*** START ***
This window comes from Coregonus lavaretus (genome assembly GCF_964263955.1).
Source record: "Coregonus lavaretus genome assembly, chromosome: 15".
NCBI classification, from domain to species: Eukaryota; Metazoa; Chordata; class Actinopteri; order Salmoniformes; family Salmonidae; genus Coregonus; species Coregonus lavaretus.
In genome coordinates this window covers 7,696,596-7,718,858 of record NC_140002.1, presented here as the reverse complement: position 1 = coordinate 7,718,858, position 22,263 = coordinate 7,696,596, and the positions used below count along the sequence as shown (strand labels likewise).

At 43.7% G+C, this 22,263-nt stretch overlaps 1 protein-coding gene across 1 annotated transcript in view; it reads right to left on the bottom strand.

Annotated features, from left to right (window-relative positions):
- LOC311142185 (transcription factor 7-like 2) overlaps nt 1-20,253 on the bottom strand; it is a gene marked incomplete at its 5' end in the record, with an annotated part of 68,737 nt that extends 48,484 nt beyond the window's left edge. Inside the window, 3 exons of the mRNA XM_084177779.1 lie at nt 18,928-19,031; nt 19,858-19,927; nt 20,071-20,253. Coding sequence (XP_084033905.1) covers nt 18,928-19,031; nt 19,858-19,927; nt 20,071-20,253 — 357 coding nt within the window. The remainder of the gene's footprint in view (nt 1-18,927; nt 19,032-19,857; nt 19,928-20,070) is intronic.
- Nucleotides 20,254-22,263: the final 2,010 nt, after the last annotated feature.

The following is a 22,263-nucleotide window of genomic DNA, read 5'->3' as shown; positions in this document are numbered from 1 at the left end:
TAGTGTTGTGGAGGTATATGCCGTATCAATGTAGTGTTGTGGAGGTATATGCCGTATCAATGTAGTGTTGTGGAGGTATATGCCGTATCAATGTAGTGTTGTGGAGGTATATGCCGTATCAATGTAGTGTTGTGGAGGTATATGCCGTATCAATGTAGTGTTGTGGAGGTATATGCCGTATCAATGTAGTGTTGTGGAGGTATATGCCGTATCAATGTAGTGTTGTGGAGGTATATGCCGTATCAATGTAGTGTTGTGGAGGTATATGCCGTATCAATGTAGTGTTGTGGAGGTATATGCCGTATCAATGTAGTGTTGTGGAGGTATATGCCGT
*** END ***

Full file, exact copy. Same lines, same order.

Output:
This window comes from Coregonus lavaretus (genome assembly GCF_964263955.1).
Source record: "Coregonus lavaretus genome assembly, chromosome: 15".
NCBI classification, from domain to species: Eukaryota; Metazoa; Chordata; class Actinopteri; order Salmoniformes; family Salmonidae; genus Coregonus; species Coregonus lavaretus.
In genome coordinates this window covers 7,696,596-7,718,858 of record NC_140002.1, presented here as the reverse complement: position 1 = coordinate 7,718,858, position 22,263 = coordinate 7,696,596, and the positions used below count along the sequence as shown (strand labels likewise).

At 43.7% G+C, this 22,263-nt stretch overlaps 1 protein-coding gene across 1 annotated transcript in view; it reads right to left on the bottom strand.

Annotated features, from left to right (window-relative positions):
- LOC311142185 (transcription factor 7-like 2) overlaps nt 1-20,253 on the bottom strand; it is a gene marked incomplete at its 5' end in the record, with an annotated part of 68,737 nt that extends 48,484 nt beyond the window's left edge. Inside the window, 3 exons of the mRNA XM_084177779.1 lie at nt 18,928-19,031; nt 19,858-19,927; nt 20,071-20,253. Coding sequence (XP_084033905.1) covers nt 18,928-19,031; nt 19,858-19,927; nt 20,071-20,253 — 357 coding nt within the window. The remainder of the gene's footprint in view (nt 1-18,927; nt 19,032-19,857; nt 19,928-20,070) is intronic.
- Nucleotides 20,254-22,263: the final 2,010 nt, after the last annotated feature.

The following is a 22,263-nucleotide window of genomic DNA, read 5'->3' as shown; positions in this document are numbered from 1 at the left end:
TAGTGTTGTGGAGGTATATGCCGTATCAATGTAGTGTTGTGGAGGTATATGCCGTATCAATGTAGTGTTGTGGAGGTATATGCCGTATCAATGTAGTGTTGTGGAGGTATATGCCGTATCAATGTAGTGTTGTGGAGGTATATGCCGTATCAATGTAGTGTTGTGGAGGTATATGCCGTATCAATGTAGTGTTGTGGAGGTATATGCCGTATCAATGTAGTGTTGTGGAGGTATATGCCGTATCAATGTAGTGTTGTGGAGGTATATGCCGTATCAATGTAGTGTTGTGGAGGTATATGCCGTATCAATGTAGTGTTGTGGAGGTATATGCCGT